But, even when they have the right of way, pedestrians still have to make sure drivers are going to stop before they start crossing, police say.

“Make eye contact and make sure they see you,” Calgary Police’s Van Dorp says. “Cars nowadays are getting fancier and drivers are losing focus on what’s happening on the road – as a pedestrian, you’ll never win against a vehicle.”

Editor’s note: This article has been updated from an earlier version to clarify the difference in rules between a crosswalk and a crossover in Ontario. The Globe regrets the error.

Have a driving question? Send it to globedrive@globeandmail.com. Canada’s a big place, so let us know where you are so we can find the answer for your city and province.

Story continues below advertisement

Sign up for the weekly Drive newsletter, delivered to your inbox for free. Follow us on Instagram, @globedrive.

Your Globe

Build your personal news feed

  1. Follow topics and authors relevant to your reading interests.
  2. Check your Following feed daily, and never miss an article. Access your Following feed from your account menu at the top right corner of every page.

Follow topics related to this article:

View more suggestions in Following Read more about following topics and authors
Report an error Editorial code of conduct
Due to technical reasons, we have temporarily removed commenting from our articles. We hope to have this fixed soon. Thank you for your patience. If you are looking to give feedback on our new site, please send it along to feedback@globeandmail.com. If you want to write a letter to the editor, please forward to letters@globeandmail.com.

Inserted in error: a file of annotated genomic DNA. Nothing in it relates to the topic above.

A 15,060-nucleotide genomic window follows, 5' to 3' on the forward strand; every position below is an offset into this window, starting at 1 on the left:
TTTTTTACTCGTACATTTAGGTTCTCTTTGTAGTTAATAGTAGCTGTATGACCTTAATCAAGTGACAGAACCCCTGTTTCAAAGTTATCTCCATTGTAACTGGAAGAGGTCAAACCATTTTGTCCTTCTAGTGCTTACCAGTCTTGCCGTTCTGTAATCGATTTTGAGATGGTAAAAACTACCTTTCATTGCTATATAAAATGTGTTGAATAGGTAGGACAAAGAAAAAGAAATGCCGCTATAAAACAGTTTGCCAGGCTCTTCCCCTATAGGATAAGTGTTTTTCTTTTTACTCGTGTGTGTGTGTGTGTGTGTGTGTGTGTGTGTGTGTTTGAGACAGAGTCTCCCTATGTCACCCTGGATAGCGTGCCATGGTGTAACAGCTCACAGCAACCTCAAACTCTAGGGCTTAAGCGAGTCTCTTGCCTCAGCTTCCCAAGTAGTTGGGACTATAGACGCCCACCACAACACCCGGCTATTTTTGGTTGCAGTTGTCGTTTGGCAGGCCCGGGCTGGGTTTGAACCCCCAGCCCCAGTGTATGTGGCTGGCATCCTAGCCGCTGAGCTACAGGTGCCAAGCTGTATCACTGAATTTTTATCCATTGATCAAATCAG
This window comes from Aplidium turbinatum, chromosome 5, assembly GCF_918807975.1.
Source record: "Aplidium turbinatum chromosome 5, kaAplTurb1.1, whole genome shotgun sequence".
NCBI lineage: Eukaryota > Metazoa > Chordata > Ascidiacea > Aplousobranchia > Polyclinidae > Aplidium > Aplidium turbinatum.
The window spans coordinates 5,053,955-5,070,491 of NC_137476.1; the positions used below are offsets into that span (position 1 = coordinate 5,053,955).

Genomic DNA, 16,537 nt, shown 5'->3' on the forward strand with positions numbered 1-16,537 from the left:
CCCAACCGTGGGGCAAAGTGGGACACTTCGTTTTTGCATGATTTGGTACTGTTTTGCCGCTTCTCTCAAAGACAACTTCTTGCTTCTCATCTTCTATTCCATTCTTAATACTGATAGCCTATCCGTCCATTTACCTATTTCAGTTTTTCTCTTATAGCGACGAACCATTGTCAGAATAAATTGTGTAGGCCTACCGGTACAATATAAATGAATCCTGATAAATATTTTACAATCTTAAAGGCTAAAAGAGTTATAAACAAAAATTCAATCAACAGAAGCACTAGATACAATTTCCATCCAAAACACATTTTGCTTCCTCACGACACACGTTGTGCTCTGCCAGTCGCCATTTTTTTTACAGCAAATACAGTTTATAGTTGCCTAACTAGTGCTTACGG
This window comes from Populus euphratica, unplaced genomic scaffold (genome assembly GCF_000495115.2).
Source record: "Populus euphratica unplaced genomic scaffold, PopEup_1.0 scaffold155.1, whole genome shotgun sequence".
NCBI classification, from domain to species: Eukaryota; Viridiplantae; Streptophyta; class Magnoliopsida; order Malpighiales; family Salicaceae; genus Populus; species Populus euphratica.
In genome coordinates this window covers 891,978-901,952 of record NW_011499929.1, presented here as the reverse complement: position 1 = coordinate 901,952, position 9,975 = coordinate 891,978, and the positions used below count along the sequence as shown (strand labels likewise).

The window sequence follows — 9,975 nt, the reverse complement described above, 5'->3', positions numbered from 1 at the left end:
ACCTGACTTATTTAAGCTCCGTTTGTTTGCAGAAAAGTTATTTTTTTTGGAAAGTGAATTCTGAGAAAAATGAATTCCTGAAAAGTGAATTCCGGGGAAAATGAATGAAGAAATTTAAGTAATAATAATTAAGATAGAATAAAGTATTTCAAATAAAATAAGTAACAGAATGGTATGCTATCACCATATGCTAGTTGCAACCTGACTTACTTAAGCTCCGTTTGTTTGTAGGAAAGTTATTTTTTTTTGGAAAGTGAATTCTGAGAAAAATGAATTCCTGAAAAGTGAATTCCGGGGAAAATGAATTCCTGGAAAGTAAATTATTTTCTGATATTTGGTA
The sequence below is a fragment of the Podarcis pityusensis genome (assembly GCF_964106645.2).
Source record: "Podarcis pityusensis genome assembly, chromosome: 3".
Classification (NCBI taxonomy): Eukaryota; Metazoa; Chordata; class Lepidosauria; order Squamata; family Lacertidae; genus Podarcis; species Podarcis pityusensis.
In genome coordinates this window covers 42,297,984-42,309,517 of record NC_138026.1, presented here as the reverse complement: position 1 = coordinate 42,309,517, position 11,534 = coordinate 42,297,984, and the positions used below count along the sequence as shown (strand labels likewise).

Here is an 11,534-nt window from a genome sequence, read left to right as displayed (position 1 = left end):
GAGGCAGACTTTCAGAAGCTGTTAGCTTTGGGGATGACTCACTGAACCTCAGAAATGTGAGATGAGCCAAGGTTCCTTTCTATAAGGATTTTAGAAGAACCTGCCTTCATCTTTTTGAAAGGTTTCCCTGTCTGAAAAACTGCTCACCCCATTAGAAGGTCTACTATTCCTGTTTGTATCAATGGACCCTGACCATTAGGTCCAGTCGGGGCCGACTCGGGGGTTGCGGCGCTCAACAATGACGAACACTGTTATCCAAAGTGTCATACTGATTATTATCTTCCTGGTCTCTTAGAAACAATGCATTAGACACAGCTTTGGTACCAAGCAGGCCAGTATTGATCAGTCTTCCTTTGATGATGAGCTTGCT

Welcome to The Globe and Mail’s comment community. This is a space where subscribers can engage with each other and Globe staff. Non-subscribers can read and sort comments but will not be able to engage with them in any way. Click here to subscribe.

If you would like to write a letter to the editor, please forward it to letters@globeandmail.com. Readers can also interact with The Globe on Facebook and Twitter .

Welcome to The Globe and Mail’s comment community. This is a space where subscribers can engage with each other and Globe staff. Non-subscribers can read and sort comments but will not be able to engage with them in any way. Click here to subscribe.

If you would like to write a letter to the editor, please forward it to letters@globeandmail.com. Readers can also interact with The Globe on Facebook and Twitter .

Welcome to The Globe and Mail’s comment community. This is a space where subscribers can engage with each other and Globe staff.

We aim to create a safe and valuable space for discussion and debate. That means:

  • Treat others as you wish to be treated
  • Criticize ideas, not people
  • Stay on topic
  • Avoid the use of toxic and offensive language
  • Flag bad behaviour

Comments that violate our community guidelines will be removed.

Read our community guidelines here

Discussion loading ...

To view this site properly, enable cookies in your browser. Read our privacy policy to learn more.
How to enable cookies